Dragonair is spending hundreds of millions of dollars revamping its business and economy class cabins as it expands its fleet, recruits extra cabin and flight crew, and adds new destinations.
Chief executive Patrick Yeung Wai-tim declined to specify how much the revamp is costing, saying the figure was commercially sensitive. But he said it would "definitely be much higher" than the HK$195 million programme Dragonair launched in 2003 to upgrade its cabins.
Part of the reason for the cost increase was because Dragonair's passenger fleet has almost doubled, from 21 aircraft in early 2003 to 38 at present.
Yeung said the previous economy class makeover was made during that 2003 drive, while the last business class upgrade was done in 2005.
The first aircraft with the new cabins will be an Airbus A330 that will start flying in March, while the whole revamp will be completed by the end of 2014. The new features include wider business class seats that will have up to an extra three inches of pitch, with separate seat and leg-rest reclining functions, as well as wider economy class seating.
A video-on-demand inflight entertainment system, similar to that on parent Cathay Pacific, will be installed, with ports for iPhones, iPads and USBs in both classes, while a new cabin crew uniform, the first for 12 years, will be introduced.
Yeung said that while 2013 would be a year of challenges, he was confident about prospects for the airline, pointing out that China, and Asia in general, was less affected by the poor global economic conditions found especially in Europe and the US. He said he expected oil prices to remain around US$100 to US$110 a barrel and saw no factors that could lead to volatile oil prices. Yeung said the airline carried a record 7.8 million passengers last year, while the passenger load factor, a measure of an airline's capacity utilisation, rose more than 7 per cent.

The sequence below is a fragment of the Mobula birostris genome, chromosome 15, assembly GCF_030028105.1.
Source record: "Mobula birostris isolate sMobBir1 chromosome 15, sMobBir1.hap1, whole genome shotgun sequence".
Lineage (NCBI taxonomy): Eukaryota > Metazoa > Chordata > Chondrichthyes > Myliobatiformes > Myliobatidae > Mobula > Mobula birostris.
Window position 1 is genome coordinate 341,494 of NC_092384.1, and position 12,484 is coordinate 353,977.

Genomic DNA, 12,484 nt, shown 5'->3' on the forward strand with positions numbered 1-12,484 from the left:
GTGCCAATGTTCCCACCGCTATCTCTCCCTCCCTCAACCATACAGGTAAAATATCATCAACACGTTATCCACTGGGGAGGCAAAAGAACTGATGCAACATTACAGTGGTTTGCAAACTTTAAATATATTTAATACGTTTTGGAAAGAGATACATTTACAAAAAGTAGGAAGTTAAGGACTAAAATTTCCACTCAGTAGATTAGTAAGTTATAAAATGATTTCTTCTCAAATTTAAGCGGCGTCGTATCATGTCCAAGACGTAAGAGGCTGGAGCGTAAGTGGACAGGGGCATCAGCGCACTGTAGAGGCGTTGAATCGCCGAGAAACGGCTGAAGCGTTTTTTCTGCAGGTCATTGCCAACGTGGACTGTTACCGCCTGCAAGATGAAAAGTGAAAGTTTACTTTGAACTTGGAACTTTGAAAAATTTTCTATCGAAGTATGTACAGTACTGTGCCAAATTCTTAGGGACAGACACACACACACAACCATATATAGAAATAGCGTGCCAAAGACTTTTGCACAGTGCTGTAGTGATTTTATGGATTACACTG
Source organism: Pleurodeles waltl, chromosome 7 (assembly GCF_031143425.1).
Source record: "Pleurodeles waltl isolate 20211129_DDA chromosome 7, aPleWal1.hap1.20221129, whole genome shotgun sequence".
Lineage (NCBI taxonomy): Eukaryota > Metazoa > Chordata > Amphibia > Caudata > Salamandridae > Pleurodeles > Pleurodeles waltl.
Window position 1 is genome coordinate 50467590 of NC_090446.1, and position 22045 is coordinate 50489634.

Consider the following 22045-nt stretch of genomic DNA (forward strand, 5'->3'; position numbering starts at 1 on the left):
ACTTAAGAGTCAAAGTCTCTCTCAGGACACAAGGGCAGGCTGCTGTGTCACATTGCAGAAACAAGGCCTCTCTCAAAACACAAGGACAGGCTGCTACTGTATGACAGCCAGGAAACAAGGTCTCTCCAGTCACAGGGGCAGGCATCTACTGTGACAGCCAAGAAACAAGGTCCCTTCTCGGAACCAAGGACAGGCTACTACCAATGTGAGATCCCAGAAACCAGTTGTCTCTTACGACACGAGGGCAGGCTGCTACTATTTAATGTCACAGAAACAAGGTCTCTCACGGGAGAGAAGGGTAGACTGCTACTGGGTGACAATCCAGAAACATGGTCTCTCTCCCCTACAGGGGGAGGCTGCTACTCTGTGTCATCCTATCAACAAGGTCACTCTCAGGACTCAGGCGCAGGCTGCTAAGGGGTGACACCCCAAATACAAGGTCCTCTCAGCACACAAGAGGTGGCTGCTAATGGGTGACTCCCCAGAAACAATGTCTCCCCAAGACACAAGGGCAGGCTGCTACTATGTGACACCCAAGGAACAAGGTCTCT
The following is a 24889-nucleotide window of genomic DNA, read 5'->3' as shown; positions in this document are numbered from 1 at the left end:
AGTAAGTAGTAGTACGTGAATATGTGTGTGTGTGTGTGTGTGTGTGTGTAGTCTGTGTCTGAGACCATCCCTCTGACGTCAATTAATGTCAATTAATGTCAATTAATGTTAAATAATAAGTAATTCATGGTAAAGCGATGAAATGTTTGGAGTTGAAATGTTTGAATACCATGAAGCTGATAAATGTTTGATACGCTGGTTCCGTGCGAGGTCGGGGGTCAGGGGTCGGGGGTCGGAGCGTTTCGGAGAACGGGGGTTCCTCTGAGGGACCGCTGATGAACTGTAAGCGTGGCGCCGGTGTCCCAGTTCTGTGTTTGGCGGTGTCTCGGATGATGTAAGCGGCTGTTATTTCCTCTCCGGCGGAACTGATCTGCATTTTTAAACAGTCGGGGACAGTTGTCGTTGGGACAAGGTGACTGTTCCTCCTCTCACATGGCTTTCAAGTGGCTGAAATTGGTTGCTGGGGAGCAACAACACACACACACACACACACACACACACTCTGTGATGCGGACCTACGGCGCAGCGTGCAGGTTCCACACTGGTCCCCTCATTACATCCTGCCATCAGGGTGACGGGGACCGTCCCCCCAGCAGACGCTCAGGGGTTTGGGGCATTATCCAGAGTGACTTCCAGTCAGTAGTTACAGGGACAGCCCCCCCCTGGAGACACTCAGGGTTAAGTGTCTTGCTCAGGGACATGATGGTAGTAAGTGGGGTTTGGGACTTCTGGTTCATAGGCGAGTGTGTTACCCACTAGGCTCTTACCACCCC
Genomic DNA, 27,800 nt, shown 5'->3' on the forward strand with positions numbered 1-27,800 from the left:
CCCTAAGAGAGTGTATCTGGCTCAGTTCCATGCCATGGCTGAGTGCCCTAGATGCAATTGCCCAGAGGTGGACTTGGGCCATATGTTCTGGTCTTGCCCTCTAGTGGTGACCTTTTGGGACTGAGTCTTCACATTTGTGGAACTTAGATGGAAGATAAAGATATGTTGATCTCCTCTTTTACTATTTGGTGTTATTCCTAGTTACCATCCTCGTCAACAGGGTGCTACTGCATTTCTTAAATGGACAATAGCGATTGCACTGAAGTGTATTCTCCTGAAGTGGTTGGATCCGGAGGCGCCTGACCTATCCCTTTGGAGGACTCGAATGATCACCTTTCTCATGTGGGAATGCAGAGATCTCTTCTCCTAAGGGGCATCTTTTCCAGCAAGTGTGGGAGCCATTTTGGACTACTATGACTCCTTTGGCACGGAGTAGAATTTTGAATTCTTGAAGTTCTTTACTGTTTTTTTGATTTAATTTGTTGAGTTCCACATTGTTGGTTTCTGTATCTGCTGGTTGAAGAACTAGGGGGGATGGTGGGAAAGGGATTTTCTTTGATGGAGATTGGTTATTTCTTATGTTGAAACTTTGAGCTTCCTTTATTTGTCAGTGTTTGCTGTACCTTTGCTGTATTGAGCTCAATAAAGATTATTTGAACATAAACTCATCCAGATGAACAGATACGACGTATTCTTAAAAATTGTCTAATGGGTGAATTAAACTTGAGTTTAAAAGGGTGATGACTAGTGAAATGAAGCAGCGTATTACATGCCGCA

Combined traffic figures from Dragonair and Cathay Pacific for 2012 show revenue passenger kilometres rose 6.1 per cent on mainland flights and 8.1 per cent on services to southeast Asia, which are Dragonair's major markets. But additional passenger capacity added by both airlines in these regions outstripped revenue growth.
Yeung said six aircraft were delivered last year, with another A330 due to arrive in March.
Dragonair will launch flights to Wenzhou today and services to Da Nang on March 28. These follow the start of services to Zhengzhou and Yangon this month, and eight extra cities last year.
Yeung said 100 cabin crew and 14 pilots would be recruited this year to cope with the growth. But he would not be drawn on the pay prospects for the 1,700 existing cabin crew.